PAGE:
A review of major medical journals in 2014 found the following discrepancies:
- Cell research: Only 17% of research animals were female, and only 21% of cells studied were female.
- Predominantly female disease: Fewer than half of the studies examined mentioned the sex of animals used, and when they did, only 14% of the studies on predominantly female illnesses used female cells. In studies of depression, a disease which occurs twice as often in women than in men, researchers used only 45% female animals.
This basic discrimination in research is one thing, but when it comes to clinical trials, this discrepancy could kill. Women are routinely left out of clinical trials of medications, a habit left over from a ban on using women of child-bearing age as clinical trial subjects that was in place from 1977 to 1993. In these 16 years, over 1,500 drugs were approved for use, tested only on men.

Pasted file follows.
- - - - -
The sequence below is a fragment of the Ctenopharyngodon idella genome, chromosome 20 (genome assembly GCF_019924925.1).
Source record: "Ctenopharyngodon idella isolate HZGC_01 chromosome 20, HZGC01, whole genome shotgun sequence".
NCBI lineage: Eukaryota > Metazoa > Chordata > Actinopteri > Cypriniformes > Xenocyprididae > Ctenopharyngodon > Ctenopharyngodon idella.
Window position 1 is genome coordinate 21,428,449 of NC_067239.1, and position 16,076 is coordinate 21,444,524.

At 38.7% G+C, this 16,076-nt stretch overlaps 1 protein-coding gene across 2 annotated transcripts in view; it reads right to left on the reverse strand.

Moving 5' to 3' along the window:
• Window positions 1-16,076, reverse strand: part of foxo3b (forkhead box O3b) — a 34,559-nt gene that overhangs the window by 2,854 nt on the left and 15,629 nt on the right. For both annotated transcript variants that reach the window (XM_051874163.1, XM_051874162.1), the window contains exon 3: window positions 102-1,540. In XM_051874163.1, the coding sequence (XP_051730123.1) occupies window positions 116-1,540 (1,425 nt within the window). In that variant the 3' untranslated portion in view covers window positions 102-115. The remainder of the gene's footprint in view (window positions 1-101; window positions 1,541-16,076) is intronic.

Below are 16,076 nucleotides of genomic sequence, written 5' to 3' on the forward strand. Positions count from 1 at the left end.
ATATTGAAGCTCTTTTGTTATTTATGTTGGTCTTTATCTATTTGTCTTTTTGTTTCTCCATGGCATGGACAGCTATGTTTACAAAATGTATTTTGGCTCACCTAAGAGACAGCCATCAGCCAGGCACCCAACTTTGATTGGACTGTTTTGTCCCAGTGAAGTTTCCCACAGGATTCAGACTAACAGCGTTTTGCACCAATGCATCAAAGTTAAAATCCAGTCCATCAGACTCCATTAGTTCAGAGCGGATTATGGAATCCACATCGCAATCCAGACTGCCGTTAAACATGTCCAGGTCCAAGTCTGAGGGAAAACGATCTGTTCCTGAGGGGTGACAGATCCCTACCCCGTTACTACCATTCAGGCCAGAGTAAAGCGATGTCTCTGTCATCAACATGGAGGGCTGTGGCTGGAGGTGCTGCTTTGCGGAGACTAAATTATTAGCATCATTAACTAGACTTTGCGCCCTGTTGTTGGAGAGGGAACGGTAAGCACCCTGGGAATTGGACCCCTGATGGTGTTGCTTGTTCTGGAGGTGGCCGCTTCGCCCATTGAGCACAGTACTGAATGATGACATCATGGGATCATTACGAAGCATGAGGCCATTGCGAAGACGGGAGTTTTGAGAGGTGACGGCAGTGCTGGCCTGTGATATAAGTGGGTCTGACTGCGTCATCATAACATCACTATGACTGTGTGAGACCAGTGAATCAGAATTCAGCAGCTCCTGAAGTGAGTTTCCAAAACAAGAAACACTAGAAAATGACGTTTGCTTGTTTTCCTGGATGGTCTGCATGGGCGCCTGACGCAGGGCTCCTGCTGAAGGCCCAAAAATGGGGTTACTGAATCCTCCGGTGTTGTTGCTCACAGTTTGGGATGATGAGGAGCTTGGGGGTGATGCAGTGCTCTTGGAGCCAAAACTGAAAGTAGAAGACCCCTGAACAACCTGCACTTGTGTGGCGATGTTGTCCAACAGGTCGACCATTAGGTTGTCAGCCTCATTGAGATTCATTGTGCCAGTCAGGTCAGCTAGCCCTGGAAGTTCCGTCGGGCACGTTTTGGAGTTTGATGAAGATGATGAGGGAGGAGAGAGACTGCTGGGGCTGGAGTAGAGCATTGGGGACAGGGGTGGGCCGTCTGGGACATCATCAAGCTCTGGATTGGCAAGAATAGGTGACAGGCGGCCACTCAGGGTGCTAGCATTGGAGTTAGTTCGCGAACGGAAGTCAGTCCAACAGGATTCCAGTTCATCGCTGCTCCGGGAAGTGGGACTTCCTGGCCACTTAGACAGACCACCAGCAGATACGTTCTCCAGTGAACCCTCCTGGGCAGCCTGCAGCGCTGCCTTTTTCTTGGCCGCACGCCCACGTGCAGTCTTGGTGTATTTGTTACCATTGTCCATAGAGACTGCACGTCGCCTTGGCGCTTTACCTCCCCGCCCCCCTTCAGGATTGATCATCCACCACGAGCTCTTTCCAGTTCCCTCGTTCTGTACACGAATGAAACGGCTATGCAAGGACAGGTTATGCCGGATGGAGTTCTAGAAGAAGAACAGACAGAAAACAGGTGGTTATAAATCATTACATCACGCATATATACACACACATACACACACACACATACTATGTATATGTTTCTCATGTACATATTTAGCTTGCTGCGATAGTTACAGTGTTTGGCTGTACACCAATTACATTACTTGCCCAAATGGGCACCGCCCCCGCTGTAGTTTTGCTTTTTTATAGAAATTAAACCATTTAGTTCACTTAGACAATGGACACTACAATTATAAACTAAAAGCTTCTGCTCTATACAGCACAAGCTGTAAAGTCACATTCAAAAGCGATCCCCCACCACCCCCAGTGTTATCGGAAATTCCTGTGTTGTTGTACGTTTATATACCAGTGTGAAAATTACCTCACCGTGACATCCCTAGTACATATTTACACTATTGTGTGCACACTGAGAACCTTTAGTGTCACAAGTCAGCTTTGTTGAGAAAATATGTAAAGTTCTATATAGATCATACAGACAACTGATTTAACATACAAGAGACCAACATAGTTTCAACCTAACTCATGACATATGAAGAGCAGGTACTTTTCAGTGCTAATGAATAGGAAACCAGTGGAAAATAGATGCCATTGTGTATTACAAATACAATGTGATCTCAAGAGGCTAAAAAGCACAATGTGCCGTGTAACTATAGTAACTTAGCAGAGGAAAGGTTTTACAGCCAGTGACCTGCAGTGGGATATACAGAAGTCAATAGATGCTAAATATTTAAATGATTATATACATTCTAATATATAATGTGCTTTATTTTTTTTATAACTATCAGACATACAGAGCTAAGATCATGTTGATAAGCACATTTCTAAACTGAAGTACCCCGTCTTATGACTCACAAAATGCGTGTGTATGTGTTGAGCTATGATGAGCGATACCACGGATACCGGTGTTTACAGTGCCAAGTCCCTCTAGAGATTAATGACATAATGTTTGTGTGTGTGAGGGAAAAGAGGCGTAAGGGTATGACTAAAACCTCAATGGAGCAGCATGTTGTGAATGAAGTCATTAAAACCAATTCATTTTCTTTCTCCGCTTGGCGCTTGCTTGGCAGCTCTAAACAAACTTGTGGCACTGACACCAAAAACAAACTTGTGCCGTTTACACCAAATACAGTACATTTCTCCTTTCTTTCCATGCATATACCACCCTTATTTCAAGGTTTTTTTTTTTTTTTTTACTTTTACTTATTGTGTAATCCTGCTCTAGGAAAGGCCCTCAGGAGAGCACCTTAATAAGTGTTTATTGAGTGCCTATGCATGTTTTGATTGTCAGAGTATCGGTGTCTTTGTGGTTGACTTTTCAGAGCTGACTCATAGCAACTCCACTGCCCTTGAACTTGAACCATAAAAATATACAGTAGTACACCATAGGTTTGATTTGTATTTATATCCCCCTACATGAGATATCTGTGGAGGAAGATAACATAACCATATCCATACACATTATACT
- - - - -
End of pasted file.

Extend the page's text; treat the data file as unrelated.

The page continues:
This may be one of the main reasons why so many women in pain find so little relief from commonly accepted prescription pain relievers. If they haven’t been developed on female cells or tested on female animals or put into clinical trials with women, there is no evidence that they will work in the same way as they do with men. Further, side effects and dangerous reactions may be heightened due to the manner in which these drugs react with the different hormones in a woman’s body.
Blame the hormones, when it comes to women in pain
Many researchers will use the excuse of hormone fluctuations as justification for why they cannot test their drugs on women. Hormone fluctuations throughout a woman’s life (and throughout the month) are very real, and (predominantly male) researchers just don’t want to take that into consideration.